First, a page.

Radical openness

Chord symbols, musical abstraction and modernism
by / RP 195 (Jan/Feb 2016) / Article

‘Would anyone like to suggest a chord?’, said Keith Jarrett, swivelling on the piano stool to face the audience. There were a few shouts from the auditorium such as ‘A minor nine’ and ‘E flat seven sharp eleven’. Jarrett listened distractedly for a few moments, then said, ‘It’s okay, I’ve got my own’, and turned …

The irony of anatomy

Basquiat’s poetics of black positionality
by / RP 195 (Jan/Feb 2016) / Article

for Tanzeen Doha

Isabelle Graw Should I come to New York before I write the article on you?

Jean-Michel Basquiat What would you do if the artist you were writing about were dead?

Graw I would do as much research as possible, get together all the available information…

Basquiat Then just do it like that. Pretend I’m dead…

There …

Patent as credit

When intellectual property becomes speculative
by / RP 194 (Nov/Dec 2015) / Article, Dossier, Property, Power, Law

Intellectual properties, the various kinds of which are known as patents, copyright and trademarks, could be regarded as central techniques of accumulation in contemporary capitalism, if immaterial knowledge is indeed what now crucially drives accumulation in a ‘knowledge economy’ or ‘creative industries’. [1] In such a process of value generation and …

Disaggregating primitive accumulation

by / RP 194 (Nov/Dec 2015) / Article, Dossier, Property, Power, Law

For nearly 150 years now, critical theorists of various stripes have attempted to explicate, correct and complement Marx’s discussion of the ‘so-called’ primitive accumulation of capital provided in Part Eight of the first volume of Capital. [1] This is perhaps especially true of Marxism in the English-speaking world. Whereas French and …

Race, real estate and real abstraction

by and / RP 194 (Nov/Dec 2015) / Article, Dossier, Property, Power, Law

The crises and mutations of contemporary capitalism have rendered palpable Marx’s observation according to which in bourgeois modernity human beings are ‘ruled by abstractions’. [1] The processes of financialization animating the dynamics of the 2007–8 crisis involved the violent irruption into the everyday lives of millions of a panoply of ominous …

Global homocapitalism

by / RP 194 (Nov/Dec 2015) / Article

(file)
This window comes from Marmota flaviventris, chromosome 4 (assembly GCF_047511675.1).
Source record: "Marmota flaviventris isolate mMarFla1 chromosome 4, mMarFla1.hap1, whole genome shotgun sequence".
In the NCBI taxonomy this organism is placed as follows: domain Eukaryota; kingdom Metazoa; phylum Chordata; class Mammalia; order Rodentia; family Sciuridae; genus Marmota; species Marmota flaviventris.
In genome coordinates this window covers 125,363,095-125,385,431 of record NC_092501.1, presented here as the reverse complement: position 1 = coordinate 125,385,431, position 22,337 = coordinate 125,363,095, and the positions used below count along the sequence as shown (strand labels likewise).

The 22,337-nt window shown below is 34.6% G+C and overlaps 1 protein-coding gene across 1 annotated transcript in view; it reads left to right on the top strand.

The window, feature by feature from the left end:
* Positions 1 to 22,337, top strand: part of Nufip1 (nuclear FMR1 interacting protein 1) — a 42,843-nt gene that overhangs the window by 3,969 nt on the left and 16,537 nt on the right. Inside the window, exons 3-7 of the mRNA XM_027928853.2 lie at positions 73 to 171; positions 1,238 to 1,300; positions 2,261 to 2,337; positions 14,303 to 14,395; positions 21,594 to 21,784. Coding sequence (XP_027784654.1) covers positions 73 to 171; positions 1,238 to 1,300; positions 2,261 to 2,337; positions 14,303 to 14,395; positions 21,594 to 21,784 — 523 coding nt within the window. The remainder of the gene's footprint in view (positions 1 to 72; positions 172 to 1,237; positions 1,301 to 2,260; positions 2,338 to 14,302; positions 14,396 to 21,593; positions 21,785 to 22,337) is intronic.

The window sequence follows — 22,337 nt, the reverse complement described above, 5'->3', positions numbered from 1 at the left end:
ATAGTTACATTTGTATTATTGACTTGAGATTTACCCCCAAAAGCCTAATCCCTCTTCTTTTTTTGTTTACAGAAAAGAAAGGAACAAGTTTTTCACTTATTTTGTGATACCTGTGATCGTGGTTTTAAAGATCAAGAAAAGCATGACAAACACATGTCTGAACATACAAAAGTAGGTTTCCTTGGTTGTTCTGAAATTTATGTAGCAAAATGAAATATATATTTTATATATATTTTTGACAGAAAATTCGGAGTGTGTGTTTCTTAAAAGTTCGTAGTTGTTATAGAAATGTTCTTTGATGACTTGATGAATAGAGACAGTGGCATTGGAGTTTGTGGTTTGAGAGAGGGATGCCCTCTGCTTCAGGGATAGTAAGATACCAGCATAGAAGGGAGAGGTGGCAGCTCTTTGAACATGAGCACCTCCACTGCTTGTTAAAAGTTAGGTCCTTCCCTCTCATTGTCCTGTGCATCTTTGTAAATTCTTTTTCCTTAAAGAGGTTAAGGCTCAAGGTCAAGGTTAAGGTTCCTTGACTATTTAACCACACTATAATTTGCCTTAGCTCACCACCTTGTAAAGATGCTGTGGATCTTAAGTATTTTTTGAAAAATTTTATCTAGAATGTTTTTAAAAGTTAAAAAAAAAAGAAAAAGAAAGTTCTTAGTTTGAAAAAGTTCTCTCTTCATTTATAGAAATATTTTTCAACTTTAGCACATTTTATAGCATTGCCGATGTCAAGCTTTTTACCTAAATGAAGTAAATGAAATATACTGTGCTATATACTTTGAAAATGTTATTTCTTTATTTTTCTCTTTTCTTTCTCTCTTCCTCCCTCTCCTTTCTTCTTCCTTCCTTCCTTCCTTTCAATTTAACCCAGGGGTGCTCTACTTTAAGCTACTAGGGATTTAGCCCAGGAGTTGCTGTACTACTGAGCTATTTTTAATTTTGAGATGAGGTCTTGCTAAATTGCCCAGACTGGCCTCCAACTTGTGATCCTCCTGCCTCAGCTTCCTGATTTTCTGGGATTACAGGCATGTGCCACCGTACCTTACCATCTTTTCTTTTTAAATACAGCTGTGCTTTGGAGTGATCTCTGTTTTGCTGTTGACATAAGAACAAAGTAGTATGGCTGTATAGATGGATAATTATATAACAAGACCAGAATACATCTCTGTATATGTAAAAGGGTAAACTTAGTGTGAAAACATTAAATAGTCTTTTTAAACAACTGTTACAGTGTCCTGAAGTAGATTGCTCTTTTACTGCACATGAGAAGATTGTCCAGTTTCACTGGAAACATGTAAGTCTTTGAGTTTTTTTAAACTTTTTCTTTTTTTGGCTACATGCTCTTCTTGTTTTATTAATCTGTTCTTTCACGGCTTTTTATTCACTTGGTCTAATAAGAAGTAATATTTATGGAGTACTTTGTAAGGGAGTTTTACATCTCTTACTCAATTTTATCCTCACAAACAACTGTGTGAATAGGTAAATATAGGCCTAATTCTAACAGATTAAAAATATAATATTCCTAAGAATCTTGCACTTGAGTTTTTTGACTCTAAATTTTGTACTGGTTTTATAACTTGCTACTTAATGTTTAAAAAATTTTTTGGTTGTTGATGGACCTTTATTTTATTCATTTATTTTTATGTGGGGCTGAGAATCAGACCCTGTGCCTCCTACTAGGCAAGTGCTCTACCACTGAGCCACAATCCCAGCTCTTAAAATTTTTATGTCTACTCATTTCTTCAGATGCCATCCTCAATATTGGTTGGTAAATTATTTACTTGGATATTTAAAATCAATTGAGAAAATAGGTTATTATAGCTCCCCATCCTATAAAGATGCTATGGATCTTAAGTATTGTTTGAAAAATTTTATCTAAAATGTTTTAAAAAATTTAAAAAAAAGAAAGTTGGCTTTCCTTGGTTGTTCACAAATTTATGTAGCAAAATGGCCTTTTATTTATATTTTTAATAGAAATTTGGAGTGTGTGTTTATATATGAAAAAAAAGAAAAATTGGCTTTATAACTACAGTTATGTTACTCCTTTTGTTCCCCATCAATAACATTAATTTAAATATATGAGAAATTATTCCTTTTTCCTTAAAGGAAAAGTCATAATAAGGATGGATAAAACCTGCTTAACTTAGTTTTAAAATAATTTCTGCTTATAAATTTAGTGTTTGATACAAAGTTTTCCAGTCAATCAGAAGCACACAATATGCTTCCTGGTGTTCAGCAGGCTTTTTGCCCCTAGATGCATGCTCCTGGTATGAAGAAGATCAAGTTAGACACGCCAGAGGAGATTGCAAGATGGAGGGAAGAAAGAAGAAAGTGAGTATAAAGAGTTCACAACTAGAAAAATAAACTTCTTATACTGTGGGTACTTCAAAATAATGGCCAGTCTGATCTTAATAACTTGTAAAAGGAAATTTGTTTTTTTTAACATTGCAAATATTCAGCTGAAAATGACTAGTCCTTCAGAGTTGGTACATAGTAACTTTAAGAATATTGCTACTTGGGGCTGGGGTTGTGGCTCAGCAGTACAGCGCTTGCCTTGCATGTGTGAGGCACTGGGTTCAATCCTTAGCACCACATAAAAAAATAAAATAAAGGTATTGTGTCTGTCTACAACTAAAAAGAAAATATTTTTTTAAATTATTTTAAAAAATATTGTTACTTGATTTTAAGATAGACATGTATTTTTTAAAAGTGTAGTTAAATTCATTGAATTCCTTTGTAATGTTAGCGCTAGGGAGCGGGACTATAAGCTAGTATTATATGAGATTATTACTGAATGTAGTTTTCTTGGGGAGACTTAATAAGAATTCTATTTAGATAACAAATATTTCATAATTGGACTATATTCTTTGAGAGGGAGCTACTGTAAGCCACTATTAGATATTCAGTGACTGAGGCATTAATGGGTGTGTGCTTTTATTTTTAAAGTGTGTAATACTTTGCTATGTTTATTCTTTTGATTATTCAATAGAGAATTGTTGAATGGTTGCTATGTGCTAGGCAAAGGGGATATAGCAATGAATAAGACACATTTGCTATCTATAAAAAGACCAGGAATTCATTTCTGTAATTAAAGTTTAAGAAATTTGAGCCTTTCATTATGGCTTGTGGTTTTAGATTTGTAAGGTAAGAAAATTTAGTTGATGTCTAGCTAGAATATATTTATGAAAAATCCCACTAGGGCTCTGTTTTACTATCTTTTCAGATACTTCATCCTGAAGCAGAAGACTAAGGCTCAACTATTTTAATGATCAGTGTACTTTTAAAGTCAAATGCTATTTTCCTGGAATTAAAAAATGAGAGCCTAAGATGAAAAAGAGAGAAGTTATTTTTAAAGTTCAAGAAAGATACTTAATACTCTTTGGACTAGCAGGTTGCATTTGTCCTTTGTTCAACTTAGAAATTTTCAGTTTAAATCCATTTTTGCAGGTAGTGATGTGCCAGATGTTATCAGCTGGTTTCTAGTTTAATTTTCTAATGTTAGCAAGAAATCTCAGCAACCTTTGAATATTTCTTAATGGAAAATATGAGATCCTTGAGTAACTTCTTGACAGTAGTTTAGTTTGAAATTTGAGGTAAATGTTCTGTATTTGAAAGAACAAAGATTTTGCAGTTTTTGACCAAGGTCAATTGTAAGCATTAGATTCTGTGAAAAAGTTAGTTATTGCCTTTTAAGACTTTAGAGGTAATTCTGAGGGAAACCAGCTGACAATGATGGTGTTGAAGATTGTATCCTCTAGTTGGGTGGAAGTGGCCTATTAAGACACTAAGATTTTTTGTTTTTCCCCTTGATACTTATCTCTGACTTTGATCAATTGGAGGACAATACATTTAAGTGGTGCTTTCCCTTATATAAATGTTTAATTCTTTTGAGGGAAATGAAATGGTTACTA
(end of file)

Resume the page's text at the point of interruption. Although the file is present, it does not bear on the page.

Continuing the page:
Temples of global capitalism have become increasingly vociferous of late in their opposition to homophobia. In February 2014, shortly after Uganda’s President Museveni gave his assent to a draconian Anti Homosexuality Act, the World Bank announced that it was delaying a US$90 million loan to Uganda on the grounds that the law would adversely affect …

The central bank of symbolic capital

Bourdieu’s On the State
by / RP 193 (Sept/Oct 2015) / Article

On the State comprises edited versions of three lecture courses that Pierre Bourdieu delivered between 1989 and 1992 at the Collège de France during his tenure of a research chair in sociology at that institution (1982–2001). [*] Beginning with the well-worn theme of the difficulties of thinking and studying the state, …

Podemos and its critics

by / RP 193 (Sept/Oct 2015) / Article

Although the movement that gave rise to it began years, if not decades, ago, Podemos, the political party, was born on 17 January 2014. For some, it was the result of years of organizing following the indignados protests, which occupied Madrid’s Puerta del Sol and other plazas across Spain during the summer of 2011. Others …

Nature in the limits to capital (and vice versa)

by / RP 193 (Sept/Oct 2015) / Article

Of all the varieties of crisis thinking, ecological crisis is perhaps the least developed. It is certainly the least conceptualized. To be sure, there is no scar city of empirically rich analyses of biophysical shifts at every scale. But ecological crisis in its popular usage has been an expansive concept, implicating the widest range of …

Anti-castism and misplaced nativism

Mapping caste as an aspect of race
by / RP 192 (July/Aug 2015) / Article

From September 2013 to February 2014 I led a project on ‘Caste in Britain’ for the UK Equality and Human Rights Commission (EHRC). [*] It culminated in two research reports. [1] The remit of the project was, first, to review existing socio-legal research on British equality law …